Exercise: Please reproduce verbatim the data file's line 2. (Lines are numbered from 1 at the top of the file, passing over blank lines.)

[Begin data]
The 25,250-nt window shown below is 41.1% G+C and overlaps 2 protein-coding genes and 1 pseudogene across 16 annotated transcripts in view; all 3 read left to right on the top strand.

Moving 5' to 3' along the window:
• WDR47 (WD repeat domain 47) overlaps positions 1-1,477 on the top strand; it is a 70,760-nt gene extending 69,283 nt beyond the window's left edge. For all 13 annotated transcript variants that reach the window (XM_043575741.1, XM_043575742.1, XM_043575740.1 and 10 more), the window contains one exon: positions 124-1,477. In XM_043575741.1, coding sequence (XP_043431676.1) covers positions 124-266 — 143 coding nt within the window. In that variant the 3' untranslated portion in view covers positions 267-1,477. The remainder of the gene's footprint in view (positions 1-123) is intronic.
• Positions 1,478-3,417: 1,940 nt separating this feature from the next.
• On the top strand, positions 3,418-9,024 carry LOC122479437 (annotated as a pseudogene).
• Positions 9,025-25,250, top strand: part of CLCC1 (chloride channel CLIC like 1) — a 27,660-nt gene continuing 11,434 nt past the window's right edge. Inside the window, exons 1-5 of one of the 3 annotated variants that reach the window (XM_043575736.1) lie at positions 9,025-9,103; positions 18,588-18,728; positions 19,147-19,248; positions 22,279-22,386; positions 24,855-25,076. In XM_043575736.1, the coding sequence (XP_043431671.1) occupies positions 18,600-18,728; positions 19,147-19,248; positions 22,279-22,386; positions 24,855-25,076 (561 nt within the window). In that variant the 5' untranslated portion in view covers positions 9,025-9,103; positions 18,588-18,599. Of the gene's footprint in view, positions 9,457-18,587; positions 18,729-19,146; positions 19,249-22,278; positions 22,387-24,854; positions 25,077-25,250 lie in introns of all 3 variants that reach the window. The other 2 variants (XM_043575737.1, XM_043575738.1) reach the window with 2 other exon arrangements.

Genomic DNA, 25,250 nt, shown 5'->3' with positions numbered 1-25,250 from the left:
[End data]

Moving 5' to 3' along the window: